Oil Prices Fall To Six-Week Low

The International Energy Agency (IEA) released a report Friday, warning that the recent stabilization in oil prices may have just been temporary. Their reasoning behind this statement was due to U.S. production showing no signs of slowing down, despite the existing oversupply conditions. Also, as we noted last week, U.S. producers are running out of places to store the oversupply. “U.S. stocks may soon test storage capacity limits. That would inevitably lead to renewed price weakness, which in turn could trigger the supply cuts that have so far remained elusive,” the IEA said. It does appear that supply cuts are on the horizon. The U.S. oil-rig count declined for the 14th straight week to 866, down from the peak of 1,609 in October. Though this has not yet translated into reduced supply, the U.S. should see reduced output from these declines later this year.

U.S. Banks Pass Second Round of Stress Tests:

Last week we discussed how 31 of the largest U.S. banks (these banks represent more than 80% of assets held by domestic bank holding companies, or $14 trillion as of the fourth quarter of 2014, according to the Fed) passed the first round of “quantitative” tests that were designed to determine if these banks have sufficient capital levels to sustain severe economic circumstances.

The second round of “qualitative” test, known formally as the Comprehensive Capital Analysis and Review, reveal how the banks would respond under hypothetical circumstances similar or worse than that led to the credit crisis of 2008. In other words, the tests determine whether the banks can withstand another significant market downturn. Of the 31 banks tested, 28 earned unconditional permission to increase dividends, share buybacks or other forms of shareholder payouts.

Bank of America’s (BAC) plan was not formally rejected by the Fed, but will need to resubmit its plan by the end of the third quarter because of certain “weaknesses” in their capital planning that was cited by the Fed.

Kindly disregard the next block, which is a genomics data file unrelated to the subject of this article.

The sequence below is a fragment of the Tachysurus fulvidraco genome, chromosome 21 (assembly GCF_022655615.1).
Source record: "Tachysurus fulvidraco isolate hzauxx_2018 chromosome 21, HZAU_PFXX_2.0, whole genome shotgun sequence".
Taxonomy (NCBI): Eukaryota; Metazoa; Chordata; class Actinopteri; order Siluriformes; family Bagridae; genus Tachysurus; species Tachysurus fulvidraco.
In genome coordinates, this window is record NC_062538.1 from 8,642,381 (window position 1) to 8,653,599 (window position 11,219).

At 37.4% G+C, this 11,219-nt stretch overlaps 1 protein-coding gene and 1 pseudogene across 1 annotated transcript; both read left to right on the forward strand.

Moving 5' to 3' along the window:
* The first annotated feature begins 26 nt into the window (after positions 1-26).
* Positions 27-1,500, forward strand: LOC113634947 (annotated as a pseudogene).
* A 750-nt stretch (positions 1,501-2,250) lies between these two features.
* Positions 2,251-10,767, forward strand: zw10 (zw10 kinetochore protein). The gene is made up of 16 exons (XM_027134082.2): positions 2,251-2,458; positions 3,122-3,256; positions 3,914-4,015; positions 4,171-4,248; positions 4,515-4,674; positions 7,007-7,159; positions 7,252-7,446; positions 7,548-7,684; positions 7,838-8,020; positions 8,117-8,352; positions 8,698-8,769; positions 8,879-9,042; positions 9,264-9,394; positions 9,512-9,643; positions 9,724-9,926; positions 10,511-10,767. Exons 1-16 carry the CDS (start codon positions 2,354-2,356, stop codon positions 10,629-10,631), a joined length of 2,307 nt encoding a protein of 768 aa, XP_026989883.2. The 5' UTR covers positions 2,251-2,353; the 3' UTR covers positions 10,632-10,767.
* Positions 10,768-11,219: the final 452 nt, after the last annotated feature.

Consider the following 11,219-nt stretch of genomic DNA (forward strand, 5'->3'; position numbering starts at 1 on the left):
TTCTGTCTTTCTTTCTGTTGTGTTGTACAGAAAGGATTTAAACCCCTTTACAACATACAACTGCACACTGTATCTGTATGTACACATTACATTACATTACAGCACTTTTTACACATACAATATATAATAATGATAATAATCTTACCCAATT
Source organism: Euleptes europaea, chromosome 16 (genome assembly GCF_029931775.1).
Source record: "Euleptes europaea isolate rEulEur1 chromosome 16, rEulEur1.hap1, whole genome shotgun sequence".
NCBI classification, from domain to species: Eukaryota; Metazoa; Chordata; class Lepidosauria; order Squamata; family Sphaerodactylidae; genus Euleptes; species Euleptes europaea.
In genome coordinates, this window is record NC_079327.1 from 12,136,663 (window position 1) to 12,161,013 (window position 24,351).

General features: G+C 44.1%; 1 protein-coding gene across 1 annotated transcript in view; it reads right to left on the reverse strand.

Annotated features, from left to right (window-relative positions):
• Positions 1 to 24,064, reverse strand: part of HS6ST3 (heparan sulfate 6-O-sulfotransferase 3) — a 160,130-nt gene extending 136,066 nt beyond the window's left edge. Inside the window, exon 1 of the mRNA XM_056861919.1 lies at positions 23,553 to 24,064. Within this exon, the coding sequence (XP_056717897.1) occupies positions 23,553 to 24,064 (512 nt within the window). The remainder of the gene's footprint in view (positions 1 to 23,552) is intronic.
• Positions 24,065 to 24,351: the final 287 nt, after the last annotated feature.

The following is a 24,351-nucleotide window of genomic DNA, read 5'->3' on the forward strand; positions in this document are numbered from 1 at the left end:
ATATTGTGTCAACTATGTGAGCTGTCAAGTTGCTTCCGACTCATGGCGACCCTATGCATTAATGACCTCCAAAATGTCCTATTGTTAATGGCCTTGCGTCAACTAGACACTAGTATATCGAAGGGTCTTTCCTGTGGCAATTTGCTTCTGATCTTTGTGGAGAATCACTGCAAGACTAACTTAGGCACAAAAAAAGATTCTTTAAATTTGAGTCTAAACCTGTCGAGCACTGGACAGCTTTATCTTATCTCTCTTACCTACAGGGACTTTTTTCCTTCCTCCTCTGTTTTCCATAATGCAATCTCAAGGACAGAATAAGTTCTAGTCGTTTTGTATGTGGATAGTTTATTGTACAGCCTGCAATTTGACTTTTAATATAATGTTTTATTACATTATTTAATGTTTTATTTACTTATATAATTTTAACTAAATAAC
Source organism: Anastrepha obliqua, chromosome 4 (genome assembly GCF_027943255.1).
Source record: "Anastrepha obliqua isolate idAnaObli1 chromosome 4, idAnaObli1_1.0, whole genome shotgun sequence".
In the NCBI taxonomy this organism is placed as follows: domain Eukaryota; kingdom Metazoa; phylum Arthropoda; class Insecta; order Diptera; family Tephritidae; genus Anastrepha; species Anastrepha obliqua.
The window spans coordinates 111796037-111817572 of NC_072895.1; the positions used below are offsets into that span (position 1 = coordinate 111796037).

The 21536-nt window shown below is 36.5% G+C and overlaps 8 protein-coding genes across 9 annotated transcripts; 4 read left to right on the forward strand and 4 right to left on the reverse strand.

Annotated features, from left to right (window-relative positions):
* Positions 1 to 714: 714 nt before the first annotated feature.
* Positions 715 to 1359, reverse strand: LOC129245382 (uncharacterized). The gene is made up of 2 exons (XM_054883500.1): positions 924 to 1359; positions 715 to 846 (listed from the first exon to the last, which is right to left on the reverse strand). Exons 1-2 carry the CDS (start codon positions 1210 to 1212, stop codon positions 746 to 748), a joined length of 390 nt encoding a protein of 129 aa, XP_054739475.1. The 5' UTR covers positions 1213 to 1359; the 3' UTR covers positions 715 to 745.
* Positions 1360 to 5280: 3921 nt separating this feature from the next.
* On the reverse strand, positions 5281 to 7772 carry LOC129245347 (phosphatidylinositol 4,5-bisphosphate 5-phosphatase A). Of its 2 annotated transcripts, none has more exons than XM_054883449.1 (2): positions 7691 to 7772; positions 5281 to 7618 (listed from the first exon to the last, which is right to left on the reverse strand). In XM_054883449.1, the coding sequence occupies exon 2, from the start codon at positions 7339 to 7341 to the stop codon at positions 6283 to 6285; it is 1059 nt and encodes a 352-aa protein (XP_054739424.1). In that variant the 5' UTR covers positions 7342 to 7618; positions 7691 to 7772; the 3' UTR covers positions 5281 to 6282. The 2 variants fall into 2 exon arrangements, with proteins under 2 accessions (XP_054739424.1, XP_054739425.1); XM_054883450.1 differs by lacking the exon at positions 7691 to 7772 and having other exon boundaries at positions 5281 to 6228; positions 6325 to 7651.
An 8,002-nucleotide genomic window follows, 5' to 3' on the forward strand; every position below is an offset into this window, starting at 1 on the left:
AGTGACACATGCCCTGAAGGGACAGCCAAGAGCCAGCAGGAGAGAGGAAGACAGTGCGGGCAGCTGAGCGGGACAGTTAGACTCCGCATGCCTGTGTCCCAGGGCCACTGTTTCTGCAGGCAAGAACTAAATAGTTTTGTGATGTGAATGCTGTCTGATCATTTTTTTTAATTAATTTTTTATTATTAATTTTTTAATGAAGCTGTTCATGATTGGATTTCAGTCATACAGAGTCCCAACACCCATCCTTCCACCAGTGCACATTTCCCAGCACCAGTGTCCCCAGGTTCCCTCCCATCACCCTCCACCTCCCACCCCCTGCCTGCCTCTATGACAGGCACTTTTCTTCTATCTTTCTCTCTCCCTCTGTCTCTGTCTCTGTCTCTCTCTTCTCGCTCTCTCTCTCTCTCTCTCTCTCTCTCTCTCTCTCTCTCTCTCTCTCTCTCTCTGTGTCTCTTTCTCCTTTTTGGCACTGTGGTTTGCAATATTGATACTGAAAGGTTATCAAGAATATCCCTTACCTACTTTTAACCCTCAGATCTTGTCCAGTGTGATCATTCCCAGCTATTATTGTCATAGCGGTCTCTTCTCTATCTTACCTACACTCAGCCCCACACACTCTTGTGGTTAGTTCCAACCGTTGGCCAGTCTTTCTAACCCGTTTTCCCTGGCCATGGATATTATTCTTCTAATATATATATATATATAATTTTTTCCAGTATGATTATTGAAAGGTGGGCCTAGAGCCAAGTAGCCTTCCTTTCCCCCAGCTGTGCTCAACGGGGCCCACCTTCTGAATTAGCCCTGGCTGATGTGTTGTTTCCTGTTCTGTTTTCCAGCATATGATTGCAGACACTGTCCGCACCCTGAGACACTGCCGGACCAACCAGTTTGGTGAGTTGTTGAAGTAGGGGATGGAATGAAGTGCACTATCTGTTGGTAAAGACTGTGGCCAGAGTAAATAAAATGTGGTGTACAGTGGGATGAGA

The Fed rejected the capital plans for the U.S. operations of two big foreign banks – Germany’s Deutsche Bank (DB) and Spain’s Santander (SAN). Both of which were expected.

This is the fifth year the Fed has administered these tests that are required under the Dodd Frank banking reform legislation passed in 2010. The Fed has stated that U.S. Banks have “substantially” increased their capital levels since the first round of tests were given.

Consumer Confidence Falls:

Consumer confidence fell to a 4-month low in March as optimism about the U.S. economy is weakening amid lower gasoline prices and weaker income expectations.

Wholesale prices in the U.S. unexpectedly declined in February for a fourth consecutive month in a row, reflecting cheaper food and a slump in profit margins among wholesalers and retailers.

The stronger dollar coupled with the uncertainly surrounding when the Federal Reserve will begin to raise rates has probably contributed to the recent decline in confidence. The dollar hit a fresh 12-year high against the euro today as dollar buying momentum overcame soft U.S. economic data that would normally weaken it.

The Federal Reserve will meet next week and investors are hopeful that the Fed will provide further insight into when the first rate increase will come, which should help calm equity markets.

Jobless Claims Show Steep Fall:

U.S. initial jobless claims fell to 289,000 last week, much lower than the 305,000 average economists were expecting and represents a drop of 36,000 over last week’s report. There did not appear to be any special factors impacting this week’s drop, further showing volatility in the week-to-week jobless claims. However, the 4 week average is 10,000 higher than it was a month ago. We expect this week’s report to be more in line with expectations going forward, now that the weather is improving. While one week or one month of data are important, it is far more important to examine the overall trend, which we see falling.

Prescription Drug Spending Rises 13% Last Year:

Pharmacy Benefit Manager Express Scripts (ESRX) released a report yesterday showing total prescription drug spending rose 13% in 2014 and was the largest year-over-year increase since 2003. The primary driver of this growth was spending on new drugs for Hepatitis C, led by Gilead’s Sovaldi (and later Harvoni). This makes sense, as people who have Hepatitis C were previously only able to treat the disease and Gilead’s drugs offered a cure. Overall, Express Scripts expects that companies will continue to try and raise prices, though Pharmacy Benefit Managers like Express Scripts and CVS will continue to push for lower prices.

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